Michael Cohen robert mueller Rudy Giuliani Trump

Oh, Dear God: Feds ‘Monitored’ Michael Cohen’s Phone, Logged Call With White House

"The wires were tapped!"


Predictably, NBC has issued a “correction” on their original reporting. We’ll just excerpt that correction here and then leave the original story as is below because at the end of the day, who the fuck knows what’s actually going on here. Apparently not NBC and definitely not Donald Trump.

CORRECTION: Earlier today, NBC News reported that there was a wiretap on the phones of Michael Cohen, President Trump’s longtime personal attorney, citing two separate sources with knowledge of the legal proceedings involving Cohen.

But three senior U.S. officials now dispute that, saying that the monitoring of Cohen’s phones was limited to a log of calls, known as a pen register, not a wiretap where investigators can actually listen to calls.]

NBC News has changed the headline and revised parts of the original article.


“Terrible! We just found out that the Feds had Cohen’s ‘wires tapped!'”

Boy, oh boy folks, it’s falling apart for Donald Trump and as predicted by many an attorney and as feared by many of his own associates, it looks like Michael Cohen may prove to be Trump’s undoing.

In the wake of Rudy Giuliani’s rather stunning admission that Donald Trump was in fact not being forthcoming about the payment to Stormy Daniels (I mean, there’s nothing stunning about Trump being obtuse, it’s the admission from his newly hired lawyer on national television that was stunning), NBC is out reporting that Cohen’s phones were tapped. To wit:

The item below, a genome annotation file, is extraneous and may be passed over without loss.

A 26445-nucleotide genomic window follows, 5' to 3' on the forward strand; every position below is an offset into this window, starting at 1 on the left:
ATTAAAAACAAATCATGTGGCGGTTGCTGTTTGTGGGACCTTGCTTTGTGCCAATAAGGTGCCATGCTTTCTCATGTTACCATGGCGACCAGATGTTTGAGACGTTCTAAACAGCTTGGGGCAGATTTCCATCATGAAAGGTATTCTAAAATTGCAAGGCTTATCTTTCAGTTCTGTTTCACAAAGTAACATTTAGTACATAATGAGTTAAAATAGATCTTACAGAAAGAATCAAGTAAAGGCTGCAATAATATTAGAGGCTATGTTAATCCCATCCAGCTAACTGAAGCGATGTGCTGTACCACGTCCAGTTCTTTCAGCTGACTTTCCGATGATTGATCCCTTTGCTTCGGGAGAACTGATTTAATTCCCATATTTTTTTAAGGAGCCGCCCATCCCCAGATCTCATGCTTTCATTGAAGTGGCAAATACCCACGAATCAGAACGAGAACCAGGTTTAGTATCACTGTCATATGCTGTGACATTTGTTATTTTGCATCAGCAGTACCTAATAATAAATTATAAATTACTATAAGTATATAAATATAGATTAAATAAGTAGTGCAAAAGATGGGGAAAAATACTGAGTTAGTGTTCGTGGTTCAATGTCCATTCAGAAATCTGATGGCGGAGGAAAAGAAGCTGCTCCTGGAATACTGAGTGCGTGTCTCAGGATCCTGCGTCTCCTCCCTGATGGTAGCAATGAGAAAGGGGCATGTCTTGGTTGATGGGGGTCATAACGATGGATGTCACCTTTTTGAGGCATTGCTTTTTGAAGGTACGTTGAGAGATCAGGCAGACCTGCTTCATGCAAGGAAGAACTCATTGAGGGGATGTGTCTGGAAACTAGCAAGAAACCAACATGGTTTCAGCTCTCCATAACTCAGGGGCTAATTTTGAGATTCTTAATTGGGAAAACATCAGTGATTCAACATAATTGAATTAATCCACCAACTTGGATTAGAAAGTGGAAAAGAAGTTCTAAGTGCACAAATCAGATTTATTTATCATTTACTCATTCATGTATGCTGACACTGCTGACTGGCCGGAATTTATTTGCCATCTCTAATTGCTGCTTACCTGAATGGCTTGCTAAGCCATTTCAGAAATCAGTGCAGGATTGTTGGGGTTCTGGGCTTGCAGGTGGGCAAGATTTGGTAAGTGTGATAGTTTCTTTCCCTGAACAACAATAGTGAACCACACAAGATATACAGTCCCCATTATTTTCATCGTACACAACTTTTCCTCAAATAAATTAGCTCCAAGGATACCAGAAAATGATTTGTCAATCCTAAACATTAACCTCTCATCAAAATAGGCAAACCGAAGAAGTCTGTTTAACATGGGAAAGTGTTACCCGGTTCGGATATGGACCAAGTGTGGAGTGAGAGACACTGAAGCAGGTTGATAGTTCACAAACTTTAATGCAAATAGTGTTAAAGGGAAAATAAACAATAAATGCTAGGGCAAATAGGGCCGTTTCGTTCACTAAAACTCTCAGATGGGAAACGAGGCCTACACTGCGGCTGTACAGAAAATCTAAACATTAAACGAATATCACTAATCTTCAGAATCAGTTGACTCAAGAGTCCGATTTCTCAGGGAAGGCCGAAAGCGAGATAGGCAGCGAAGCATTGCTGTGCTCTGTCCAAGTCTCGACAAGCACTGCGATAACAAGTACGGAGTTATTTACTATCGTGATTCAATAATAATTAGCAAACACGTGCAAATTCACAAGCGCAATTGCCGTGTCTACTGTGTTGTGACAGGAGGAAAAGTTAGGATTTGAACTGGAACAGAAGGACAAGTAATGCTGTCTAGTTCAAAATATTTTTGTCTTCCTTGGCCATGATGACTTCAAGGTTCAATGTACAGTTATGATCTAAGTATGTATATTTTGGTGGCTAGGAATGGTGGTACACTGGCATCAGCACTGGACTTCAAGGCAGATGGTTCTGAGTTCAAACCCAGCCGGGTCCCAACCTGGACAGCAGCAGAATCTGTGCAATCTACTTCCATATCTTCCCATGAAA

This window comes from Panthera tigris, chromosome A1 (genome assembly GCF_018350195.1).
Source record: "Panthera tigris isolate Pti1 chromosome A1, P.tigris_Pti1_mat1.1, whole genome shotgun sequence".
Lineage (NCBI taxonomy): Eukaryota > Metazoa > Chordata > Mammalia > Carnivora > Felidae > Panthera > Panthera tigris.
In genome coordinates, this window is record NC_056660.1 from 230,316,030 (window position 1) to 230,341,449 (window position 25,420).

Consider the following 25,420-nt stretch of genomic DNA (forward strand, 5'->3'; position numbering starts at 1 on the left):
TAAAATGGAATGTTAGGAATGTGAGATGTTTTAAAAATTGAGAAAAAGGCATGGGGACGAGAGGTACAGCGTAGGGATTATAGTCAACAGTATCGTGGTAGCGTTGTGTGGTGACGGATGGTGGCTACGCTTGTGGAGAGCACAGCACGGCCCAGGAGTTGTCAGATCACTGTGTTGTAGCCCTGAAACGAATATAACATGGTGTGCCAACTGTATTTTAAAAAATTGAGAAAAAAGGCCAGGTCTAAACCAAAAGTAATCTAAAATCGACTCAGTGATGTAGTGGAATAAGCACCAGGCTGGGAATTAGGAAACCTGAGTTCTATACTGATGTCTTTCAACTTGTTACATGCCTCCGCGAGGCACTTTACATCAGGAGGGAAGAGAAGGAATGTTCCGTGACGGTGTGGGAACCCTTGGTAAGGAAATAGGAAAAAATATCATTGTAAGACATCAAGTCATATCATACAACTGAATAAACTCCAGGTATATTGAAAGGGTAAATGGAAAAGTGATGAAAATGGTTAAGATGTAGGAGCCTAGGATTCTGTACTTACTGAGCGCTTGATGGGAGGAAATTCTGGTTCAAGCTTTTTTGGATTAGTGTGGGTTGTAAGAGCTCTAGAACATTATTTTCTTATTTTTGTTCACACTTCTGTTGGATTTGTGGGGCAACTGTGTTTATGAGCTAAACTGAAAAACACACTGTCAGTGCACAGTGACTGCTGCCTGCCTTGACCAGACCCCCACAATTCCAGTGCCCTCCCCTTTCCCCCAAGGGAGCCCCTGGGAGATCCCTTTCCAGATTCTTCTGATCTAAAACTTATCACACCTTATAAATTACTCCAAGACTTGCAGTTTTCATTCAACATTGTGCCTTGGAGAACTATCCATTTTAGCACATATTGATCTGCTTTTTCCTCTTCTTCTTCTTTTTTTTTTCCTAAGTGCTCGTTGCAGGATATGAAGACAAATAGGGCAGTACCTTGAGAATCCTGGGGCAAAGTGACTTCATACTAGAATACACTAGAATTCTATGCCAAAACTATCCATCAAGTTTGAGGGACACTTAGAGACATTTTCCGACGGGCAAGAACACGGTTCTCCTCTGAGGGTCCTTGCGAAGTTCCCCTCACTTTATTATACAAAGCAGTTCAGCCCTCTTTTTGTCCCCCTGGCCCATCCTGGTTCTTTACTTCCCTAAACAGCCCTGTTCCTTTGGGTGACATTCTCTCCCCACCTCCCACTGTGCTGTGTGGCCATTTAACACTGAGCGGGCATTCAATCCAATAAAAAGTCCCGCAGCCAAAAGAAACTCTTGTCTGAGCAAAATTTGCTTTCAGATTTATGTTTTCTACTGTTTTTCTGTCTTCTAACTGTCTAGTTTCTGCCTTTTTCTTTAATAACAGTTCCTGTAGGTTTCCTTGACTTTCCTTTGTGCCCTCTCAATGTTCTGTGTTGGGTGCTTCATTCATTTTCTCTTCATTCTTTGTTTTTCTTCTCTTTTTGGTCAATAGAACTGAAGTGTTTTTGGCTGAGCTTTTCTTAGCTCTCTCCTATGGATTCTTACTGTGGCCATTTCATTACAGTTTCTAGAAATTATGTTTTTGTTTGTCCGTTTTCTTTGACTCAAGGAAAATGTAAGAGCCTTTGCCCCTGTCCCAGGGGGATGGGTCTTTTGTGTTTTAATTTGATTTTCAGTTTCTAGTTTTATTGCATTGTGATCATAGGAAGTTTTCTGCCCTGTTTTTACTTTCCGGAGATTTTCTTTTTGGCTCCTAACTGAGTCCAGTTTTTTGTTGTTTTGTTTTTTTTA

Federal investigators have wiretapped the phone lines of Michael Cohen, the longtime personal lawyer for President Donald Trump who is under investigation for a payment he made to an adult film star who alleged she had an affair with Trump, according to two people with knowledge of the legal proceedings involving Cohen.

And it gets worse. Federal investigators reportedly intercepted at least one call between Cohen and the White House:

At least one phone call between a phone line associated with Cohen and the White House was intercepted, the person said.

Apparently, the surveillance was in place “for weeks” ahead of the raid on Cohen’s offices, hotel room and home – those would be the raids authorized by Rod Rosenstein on a tip from Mueller.

NBC goes on to say that Giuliani has “warned Trump that Cohen is likely to flip on him,” but according to sources, the President insists that not going to happen, raising the following obvious question: what exactly does Cohen know?

For his part, Giuliani says he was not aware of the wiretaps.


You can bet this is going to lead to a truly epic Twitter tirade from the President and one certainly imagines that this is going to make him even more inclined to clean house at DoJ.

Remember, all of this comes amid an ongoing shakeup in his legal team which will no longer include Ty Cobb who we learned on Wednesday will be replaced by Emmet T. Flood, the Washington lawyer who represented Bill Clinton during his impeachment.

Trump’s recent tweets and comments delivered during a truly insane diatribe on Fox & Friends last week seem to indicate he is an (orange) pubic hair away from firing some folks at the Justice Department.

Can’t blame it on Obama now and when it comes to “a good lawyer”, this would be a good time to find one…


2 comments on “Oh, Dear God: Feds ‘Monitored’ Michael Cohen’s Phone, Logged Call With White House

  1. This is not good news for Cohen, Trump or anyone who spoke to Cohen and engages in gray or black business. It probably means the FBI had been investigating him for a protracted period of time. To obtain such an order, the FBI must use the procedure set forth in 18 U.S. Code § 2518*, and in particular I direct your attention to § 2518 (1)(a)-(f) and (3)(a)-(d), see below.